We are proud to announce that we've officially received our accreditation from the Land Trust Accreditation Commission! The accreditation is designated by the placement of this seal on our website and materials.
According to the commission, "The accreditation seal is a mark of distinction in land conservation. It is awarded to land trusts meeting the highest national standards for excellence and conservation permanence. Each accredited land trust completes a rigorous review process and joins a network of organizations united by strong ethical practices. This trusted network of land trusts has demonstrated fiscal accountability, strong organizational leadership, sound transactions and lasting stewardship of the lands they conserve."
Thank you to all of you who have worked with us over the years to help make this possible. We look forward to continuing the good work expected of land trusts who bear this seal!*Keep reading about the benefits of accreditation: https://www.landtrustalliance.org/blog/agency-partners-value-accreditation
Not just a landscape, the Ozarks is a regional identity in culture, life and family traditions connected to the landscape. Out of a growing concern for the ecological welfare of the Ozarks in the late 1970s, the idea for a land trust was sparked; ORLT was founded in 1984. Over the past 35 years, ORLT has responded to the needs of conservation-minded landowners throughout the Ozarks and beyond. Almost 30,000 acres are now protected by ORLT, and we plan to protect another 1,200 acres in 2019! This reality is only made possible with your support and the generosity of landowners who donated land or conservation easements. Thanks to you we are able to protect the land you love. Keep it up!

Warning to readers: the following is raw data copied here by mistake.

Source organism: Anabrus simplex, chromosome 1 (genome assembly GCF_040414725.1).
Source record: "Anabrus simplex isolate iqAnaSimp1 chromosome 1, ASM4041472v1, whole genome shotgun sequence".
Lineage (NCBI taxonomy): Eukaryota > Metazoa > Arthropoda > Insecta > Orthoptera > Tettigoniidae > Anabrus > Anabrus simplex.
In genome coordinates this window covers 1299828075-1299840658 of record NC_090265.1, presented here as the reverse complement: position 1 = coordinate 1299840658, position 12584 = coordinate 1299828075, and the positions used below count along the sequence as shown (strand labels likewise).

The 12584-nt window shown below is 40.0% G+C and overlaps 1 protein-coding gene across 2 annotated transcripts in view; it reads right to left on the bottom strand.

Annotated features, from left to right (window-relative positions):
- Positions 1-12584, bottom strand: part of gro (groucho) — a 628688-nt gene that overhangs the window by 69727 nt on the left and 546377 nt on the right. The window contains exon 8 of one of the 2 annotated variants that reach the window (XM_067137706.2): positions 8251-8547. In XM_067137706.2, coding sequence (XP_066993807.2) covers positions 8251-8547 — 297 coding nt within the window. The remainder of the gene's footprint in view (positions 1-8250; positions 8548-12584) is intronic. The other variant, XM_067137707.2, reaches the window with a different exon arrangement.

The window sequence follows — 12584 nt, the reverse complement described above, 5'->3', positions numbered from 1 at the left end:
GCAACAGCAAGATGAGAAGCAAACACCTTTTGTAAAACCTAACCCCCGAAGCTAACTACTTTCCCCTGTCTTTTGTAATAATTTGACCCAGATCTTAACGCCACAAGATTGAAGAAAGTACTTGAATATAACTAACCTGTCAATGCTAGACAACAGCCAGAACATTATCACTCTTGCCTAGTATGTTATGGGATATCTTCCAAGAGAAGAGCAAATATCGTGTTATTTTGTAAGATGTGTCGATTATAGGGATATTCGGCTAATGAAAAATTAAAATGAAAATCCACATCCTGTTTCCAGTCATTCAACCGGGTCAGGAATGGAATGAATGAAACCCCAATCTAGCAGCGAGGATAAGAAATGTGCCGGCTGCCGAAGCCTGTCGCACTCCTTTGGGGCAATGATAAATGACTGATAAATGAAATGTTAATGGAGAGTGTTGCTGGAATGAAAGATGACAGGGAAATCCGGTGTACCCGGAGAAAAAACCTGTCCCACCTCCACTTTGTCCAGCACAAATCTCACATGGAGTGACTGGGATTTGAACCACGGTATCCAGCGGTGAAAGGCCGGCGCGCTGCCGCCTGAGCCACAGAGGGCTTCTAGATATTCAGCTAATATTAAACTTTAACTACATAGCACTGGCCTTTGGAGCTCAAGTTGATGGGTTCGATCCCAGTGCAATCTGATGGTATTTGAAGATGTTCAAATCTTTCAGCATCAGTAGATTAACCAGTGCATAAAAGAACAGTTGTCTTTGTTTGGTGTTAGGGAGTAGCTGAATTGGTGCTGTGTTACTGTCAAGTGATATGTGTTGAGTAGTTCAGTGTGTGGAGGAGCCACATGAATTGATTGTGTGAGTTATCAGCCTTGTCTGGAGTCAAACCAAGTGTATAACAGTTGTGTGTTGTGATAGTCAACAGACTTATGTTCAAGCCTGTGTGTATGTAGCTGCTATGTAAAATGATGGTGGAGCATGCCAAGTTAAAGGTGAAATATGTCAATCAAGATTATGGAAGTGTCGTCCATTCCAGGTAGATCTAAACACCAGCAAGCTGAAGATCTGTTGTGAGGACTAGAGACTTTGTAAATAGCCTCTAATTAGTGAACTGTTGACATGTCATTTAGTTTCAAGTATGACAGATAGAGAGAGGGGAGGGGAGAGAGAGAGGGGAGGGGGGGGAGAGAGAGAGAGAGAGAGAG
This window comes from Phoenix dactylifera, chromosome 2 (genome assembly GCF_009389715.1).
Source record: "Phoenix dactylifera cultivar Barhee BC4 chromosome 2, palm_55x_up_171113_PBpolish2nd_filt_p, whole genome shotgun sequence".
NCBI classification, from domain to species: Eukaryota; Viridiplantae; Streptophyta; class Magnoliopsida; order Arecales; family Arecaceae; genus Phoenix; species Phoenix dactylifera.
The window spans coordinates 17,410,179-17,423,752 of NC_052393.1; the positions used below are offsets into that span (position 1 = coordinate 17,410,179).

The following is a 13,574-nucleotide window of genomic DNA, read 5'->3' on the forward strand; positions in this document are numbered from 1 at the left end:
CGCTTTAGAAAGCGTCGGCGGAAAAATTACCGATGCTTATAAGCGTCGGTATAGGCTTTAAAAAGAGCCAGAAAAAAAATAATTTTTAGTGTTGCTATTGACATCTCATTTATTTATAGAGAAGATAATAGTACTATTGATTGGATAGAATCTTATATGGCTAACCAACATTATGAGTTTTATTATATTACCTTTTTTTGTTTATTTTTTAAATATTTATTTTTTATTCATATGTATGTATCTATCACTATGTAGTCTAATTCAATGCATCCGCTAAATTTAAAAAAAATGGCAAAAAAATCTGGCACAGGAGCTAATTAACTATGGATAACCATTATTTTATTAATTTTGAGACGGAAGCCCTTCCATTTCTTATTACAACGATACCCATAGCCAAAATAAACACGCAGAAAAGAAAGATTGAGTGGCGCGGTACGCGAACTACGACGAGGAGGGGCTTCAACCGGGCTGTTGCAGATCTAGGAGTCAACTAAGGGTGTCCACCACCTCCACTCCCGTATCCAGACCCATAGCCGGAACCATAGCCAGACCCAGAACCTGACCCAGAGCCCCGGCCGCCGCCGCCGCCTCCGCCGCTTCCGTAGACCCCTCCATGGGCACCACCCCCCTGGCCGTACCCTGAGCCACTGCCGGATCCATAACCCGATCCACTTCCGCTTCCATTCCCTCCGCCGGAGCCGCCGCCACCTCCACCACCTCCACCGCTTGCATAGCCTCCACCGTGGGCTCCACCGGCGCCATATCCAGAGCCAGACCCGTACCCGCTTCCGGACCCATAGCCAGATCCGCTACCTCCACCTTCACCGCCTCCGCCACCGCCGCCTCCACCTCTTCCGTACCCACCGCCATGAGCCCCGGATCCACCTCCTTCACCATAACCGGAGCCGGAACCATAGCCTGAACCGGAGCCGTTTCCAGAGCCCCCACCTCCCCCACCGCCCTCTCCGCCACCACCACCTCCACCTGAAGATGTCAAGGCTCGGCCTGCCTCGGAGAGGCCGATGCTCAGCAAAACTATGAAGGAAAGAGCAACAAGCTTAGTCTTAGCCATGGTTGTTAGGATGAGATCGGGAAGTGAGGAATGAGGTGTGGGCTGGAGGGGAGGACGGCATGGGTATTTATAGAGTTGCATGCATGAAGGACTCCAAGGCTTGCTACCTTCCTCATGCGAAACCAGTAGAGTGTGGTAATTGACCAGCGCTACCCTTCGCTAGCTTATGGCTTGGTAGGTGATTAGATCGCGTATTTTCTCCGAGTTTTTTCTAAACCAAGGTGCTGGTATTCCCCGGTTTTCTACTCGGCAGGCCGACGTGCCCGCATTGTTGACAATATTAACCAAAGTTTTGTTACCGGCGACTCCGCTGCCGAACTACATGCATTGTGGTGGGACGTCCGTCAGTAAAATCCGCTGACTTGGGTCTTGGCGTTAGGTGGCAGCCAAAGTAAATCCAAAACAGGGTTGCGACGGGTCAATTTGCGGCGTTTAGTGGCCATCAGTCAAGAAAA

–Kelly O’Mara, Conservation Projects Manager
ORLT at the Missouri Natural Resources Conference (MNRC)
Abigail Lambert, ORLT River Stewardship Project Coordinator and Missouri Department of Conservation partner Rob Pulliam presented information about private land conservation practices (e.g. partnering to implement cost-share programs and best management practices) at the annual Missouri Natural Resources Conference in early February. Their presentation was part of a 2-hour workshop Non-Profit Partners Uniting for Conservation Across MO for an audience of public natural resources agencies and a variety of private natural resources and conservation stakeholders. The goal of the workshop was to introduce natural resource professionals to the broad array of land conservation services offered and work being completed by private not-for-profit land trust partners across the state of Missouri. Other speakers included: The Nature Conservancy, Greenbelt Land Trust of Mid-Missouri, Missouri Prairie Foundation, and a conservation easement landowner.
*The MNRC is open to the public and held annually at Tan-Tar-A Resort in Osage Beach, MO. For more information go to: https://mnrc.org/
What to Look For In The Ozarks This Time Of Year
Depending on your microclimate, spring may have sprung or you may still be in winter’s grip. Either way, this is a great time of year to get outside and use your senses. This is breeding season for many wildlife species, which means they’re more active, and you’ll have better opportunities to see, hear, or smell them. This is also breeding season for some birds and amphibians. If you hear them, listen carefully to identify the caller. While you’re out, be sure to notice the little flowers and mushrooms that are popping up.